It’s just a year since I got to the Netherlands. This is actually a prettier autumn than last year; it’s been crisp and clear, so the leaves are staying on the trees and changing colors beautifully instead of simultaneously turning brown and all falling off, whump.
Yesterday I went out rowing on a narrow Dutch canal on a perfect autumn day. The trees arching overhead were ablaze with fall’s gold; they’d shed enough leaves to carpet the canal, but not so many as to dim their own blaze. The air smelled of autumn.
It’s a good crew, too: we range in age from 28 to 51, and in ability from one who’s pretty decent but just learned a few years ago to one who’s competed at the highest level of Dutch rowing. Honest rowers, each putting out her share of the boat’s power without slacking off, each working on her own issues without blaming anyone else for any problems. The cox (husband of one of the rowers) is relatively inexperienced but intelligent, interested in what he’s doing, and can steer an excellent course.
And it was a good row. We worked hard enough to get a workout but did mostly short hard pieces, so as to not wear ourselves out before Saturday’s race. We did 10-20 stroke pieces at rates from 24-32, as well as some longer pieces at high pressure but a very low rating. After the 32-rate, we did 1 km at our normal race rating of 28 and it was a nice controlled 28, achieved through the pressure of the drive rather than through racing up our slides. I know the above is only meaningful to other rowers; what I mean to say is that I went home with my muscles feeling like they’d been worked but not overworked, ready for dinner and bed but not overtired. It was pleasantly cool out so I wasn’t even too sweaty.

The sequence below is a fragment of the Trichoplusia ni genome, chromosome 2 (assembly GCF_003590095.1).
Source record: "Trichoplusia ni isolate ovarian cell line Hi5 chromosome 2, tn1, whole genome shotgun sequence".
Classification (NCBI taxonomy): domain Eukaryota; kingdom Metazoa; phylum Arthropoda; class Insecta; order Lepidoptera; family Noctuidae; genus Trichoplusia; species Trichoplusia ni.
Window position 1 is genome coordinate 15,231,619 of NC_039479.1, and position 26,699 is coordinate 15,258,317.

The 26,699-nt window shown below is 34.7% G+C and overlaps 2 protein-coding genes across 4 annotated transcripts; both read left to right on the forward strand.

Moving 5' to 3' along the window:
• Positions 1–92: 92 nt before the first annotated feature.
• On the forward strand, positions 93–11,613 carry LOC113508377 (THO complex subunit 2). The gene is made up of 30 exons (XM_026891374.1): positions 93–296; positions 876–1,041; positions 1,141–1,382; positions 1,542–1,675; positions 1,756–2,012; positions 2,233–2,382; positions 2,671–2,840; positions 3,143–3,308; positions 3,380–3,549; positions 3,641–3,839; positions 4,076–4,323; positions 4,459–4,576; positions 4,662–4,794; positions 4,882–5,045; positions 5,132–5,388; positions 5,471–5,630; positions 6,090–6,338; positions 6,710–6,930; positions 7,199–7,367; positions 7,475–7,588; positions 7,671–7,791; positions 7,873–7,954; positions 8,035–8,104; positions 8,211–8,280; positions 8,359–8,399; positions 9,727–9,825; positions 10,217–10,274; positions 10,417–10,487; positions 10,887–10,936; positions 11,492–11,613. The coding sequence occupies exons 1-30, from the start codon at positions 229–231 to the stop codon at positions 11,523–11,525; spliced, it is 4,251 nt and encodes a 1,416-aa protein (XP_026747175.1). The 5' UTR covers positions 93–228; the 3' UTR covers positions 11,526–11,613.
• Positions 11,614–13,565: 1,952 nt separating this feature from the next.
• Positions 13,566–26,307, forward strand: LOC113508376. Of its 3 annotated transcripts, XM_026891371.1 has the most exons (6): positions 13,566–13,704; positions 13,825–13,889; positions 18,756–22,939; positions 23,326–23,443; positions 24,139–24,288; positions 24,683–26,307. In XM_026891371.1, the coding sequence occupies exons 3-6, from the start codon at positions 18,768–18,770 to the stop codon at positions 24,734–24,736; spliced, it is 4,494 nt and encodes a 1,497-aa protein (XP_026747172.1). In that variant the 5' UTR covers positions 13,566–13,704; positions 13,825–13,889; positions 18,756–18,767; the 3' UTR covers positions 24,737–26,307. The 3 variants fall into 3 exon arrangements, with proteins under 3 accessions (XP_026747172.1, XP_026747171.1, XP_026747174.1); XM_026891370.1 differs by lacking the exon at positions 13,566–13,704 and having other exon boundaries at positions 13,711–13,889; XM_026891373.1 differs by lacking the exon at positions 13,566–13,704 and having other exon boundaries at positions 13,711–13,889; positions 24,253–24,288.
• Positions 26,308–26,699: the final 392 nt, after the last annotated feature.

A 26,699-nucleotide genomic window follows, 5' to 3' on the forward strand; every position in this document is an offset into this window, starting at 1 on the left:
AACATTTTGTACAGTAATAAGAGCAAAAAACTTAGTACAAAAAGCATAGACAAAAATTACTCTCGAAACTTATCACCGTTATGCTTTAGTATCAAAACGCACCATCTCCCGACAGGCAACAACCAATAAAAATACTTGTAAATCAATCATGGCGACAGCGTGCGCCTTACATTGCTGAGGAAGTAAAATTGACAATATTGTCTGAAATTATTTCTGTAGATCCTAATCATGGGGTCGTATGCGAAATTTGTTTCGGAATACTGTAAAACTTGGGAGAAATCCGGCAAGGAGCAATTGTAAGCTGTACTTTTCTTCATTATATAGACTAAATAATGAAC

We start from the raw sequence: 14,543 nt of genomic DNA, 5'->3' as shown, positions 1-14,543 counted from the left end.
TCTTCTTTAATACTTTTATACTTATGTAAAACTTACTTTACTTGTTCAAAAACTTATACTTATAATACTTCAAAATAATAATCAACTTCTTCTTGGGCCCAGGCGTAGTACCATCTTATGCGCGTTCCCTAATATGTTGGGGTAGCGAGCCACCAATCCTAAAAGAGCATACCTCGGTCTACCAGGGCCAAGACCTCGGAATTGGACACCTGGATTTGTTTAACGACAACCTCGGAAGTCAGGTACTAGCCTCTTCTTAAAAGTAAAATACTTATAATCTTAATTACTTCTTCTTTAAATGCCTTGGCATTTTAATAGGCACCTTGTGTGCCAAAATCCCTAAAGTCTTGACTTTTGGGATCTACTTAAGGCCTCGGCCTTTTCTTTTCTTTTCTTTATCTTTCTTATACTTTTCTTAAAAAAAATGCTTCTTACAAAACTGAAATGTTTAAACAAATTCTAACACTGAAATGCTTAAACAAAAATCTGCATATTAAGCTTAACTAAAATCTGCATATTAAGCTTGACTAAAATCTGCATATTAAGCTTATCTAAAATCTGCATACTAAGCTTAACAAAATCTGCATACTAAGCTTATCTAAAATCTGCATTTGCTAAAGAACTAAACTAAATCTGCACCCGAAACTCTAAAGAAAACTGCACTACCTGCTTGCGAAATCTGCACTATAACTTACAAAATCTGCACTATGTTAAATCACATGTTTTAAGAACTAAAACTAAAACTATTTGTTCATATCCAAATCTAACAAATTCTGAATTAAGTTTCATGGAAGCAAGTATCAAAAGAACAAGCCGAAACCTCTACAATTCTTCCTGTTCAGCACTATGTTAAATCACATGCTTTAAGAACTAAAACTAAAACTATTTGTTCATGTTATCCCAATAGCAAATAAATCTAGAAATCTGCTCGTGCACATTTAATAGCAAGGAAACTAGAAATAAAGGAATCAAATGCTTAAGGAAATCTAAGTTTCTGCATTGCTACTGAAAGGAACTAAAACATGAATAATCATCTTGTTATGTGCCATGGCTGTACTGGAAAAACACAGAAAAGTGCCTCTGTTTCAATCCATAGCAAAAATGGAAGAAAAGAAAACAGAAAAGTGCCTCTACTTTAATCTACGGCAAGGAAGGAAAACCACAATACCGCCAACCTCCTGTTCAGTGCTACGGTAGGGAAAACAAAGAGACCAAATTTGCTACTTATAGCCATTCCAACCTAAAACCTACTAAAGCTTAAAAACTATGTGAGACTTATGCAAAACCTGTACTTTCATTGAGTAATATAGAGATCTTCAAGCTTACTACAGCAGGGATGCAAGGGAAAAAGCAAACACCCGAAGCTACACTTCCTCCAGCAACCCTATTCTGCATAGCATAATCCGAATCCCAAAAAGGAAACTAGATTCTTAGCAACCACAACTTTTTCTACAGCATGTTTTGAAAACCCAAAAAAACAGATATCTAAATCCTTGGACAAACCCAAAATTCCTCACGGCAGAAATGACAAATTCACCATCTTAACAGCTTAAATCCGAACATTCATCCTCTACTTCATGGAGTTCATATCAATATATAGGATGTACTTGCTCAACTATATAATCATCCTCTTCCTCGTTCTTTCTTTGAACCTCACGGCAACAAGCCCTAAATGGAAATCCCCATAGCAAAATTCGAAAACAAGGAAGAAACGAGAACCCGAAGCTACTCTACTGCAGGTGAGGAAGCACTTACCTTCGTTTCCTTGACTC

But the thing is… this was probably my last training row with this crew. Our race Saturday will probably be our last outing together as a team, before I move off to Taiwan. After that someone else will be in bow seat. (I told one of the other rowers that I hope they win their first race without me …. but just a second slower than we’d have rowed it.) If I’m lucky I’ll get to row once or twice more here before leaving and if I’m extra lucky I can arrange one row in a double and one in a single, but this is the last outing in this quad, .
John Myers Myers once wrote about rowing (and I’ve often quoted), “A need of men, generally denied, them, is to feel a part of something which works smoothly and well.” Women too, and this is probably the best crew I’ve rowed with regularly. I may row with some or all of them again, as a guest, in my trips back here. But this week is the last time I’ll be part of this crew, part of a whole instead of an occasional visitor.
Right now, the things here that make me happy are also making me sad, because everything breathes “the last time, the last time.” And today I’ve packed up my office, because this is my last day at the office before the movers come to our apartment, but that’s probably a whole ‘nother entry.